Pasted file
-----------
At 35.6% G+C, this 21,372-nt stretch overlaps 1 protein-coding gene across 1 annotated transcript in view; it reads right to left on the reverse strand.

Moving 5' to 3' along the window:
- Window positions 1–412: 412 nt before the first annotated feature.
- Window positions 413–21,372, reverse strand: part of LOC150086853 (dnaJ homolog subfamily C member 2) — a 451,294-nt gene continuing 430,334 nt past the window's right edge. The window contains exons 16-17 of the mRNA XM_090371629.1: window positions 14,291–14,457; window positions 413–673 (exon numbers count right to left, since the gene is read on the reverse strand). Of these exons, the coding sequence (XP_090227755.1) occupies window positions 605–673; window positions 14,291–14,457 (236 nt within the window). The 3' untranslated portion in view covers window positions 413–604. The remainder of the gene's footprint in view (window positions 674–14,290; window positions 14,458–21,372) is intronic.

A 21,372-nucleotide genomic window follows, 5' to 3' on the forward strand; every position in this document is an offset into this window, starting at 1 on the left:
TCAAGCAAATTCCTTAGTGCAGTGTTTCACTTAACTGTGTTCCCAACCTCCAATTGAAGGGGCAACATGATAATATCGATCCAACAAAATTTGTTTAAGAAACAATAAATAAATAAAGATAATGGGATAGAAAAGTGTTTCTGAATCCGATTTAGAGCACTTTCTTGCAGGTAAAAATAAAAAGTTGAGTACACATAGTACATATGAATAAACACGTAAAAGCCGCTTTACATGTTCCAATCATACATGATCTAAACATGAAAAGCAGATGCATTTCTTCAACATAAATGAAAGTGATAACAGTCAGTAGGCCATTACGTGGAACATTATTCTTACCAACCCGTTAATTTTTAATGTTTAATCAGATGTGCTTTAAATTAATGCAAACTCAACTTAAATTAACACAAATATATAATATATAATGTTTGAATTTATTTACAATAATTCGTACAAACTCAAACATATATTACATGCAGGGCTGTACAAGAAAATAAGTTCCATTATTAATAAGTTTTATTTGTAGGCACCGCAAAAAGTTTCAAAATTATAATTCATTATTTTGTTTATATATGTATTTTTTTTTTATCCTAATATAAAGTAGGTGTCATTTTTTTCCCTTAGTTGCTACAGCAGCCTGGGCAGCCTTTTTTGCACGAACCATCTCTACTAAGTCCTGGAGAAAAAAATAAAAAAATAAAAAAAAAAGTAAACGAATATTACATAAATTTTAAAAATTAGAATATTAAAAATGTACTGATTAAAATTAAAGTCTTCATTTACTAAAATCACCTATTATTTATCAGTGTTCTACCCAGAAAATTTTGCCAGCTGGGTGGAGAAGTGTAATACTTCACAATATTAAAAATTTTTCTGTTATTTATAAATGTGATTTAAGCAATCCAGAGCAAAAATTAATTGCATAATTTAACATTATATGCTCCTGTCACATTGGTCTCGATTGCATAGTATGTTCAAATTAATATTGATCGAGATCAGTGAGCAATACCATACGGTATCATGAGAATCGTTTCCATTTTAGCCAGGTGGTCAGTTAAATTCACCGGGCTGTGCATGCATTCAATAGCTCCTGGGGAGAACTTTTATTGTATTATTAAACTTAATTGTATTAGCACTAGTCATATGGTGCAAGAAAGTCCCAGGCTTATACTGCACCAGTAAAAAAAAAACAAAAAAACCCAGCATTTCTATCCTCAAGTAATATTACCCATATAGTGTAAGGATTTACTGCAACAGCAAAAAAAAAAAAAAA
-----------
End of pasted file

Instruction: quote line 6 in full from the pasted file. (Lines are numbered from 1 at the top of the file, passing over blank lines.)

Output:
TCAAGCAAATTCCTTAGTGCAGTGTTTCACTTAACTGTGTTCCCAACCTCCAATTGAAGGGGCAACATGATAATATCGATCCAACAAAATTTGTTTAAGAAACAATAAATAAATAAAGATAATGGGATAGAAAAGTGTTTCTGAATCCGATTTAGAGCACTTTCTTGCAGGTAAAAATAAAAAGTTGAGTACACATAGTACATATGAATAAACACGTAAAAGCCGCTTTACATGTTCCAATCATACATGATCTAAACATGAAAAGCAGATGCATTTCTTCAACATAAATGAAAGTGATAACAGTCAGTAGGCCATTACGTGGAACATTATTCTTACCAACCCGTTAATTTTTAATGTTTAATCAGATGTGCTTTAAATTAATGCAAACTCAACTTAAATTAACACAAATATATAATATATAATGTTTGAATTTATTTACAATAATTCGTACAAACTCAAACATATATTACATGCAGGGCTGTACAAGAAAATAAGTTCCATTATTAATAAGTTTTATTTGTAGGCACCGCAAAAAGTTTCAAAATTATAATTCATTATTTTGTTTATATATGTATTTTTTTTTTATCCTAATATAAAGTAGGTGTCATTTTTTTCCCTTAGTTGCTACAGCAGCCTGGGCAGCCTTTTTTGCACGAACCATCTCTACTAAGTCCTGGAGAAAAAAATAAAAAAATAAAAAAAAAAGTAAACGAATATTACATAAATTTTAAAAATTAGAATATTAAAAATGTACTGATTAAAATTAAAGTCTTCATTTACTAAAATCACCTATTATTTATCAGTGTTCTACCCAGAAAATTTTGCCAGCTGGGTGGAGAAGTGTAATACTTCACAATATTAAAAATTTTTCTGTTATTTATAAATGTGATTTAAGCAATCCAGAGCAAAAATTAATTGCATAATTTAACATTATATGCTCCTGTCACATTGGTCTCGATTGCATAGTATGTTCAAATTAATATTGATCGAGATCAGTGAGCAATACCATACGGTATCATGAGAATCGTTTCCATTTTAGCCAGGTGGTCAGTTAAATTCACCGGGCTGTGCATGCATTCAATAGCTCCTGGGGAGAACTTTTATTGTATTATTAAACTTAATTGTATTAGCACTAGTCATATGGTGCAAGAAAGTCCCAGGCTTATACTGCACCAGTAAAAAAAAAACAAAAAAACCCAGCATTTCTATCCTCAAGTAATATTACCCATATAGTGTAAGGATTTACTGCAACAGCAAAAAAAAAAAAAAA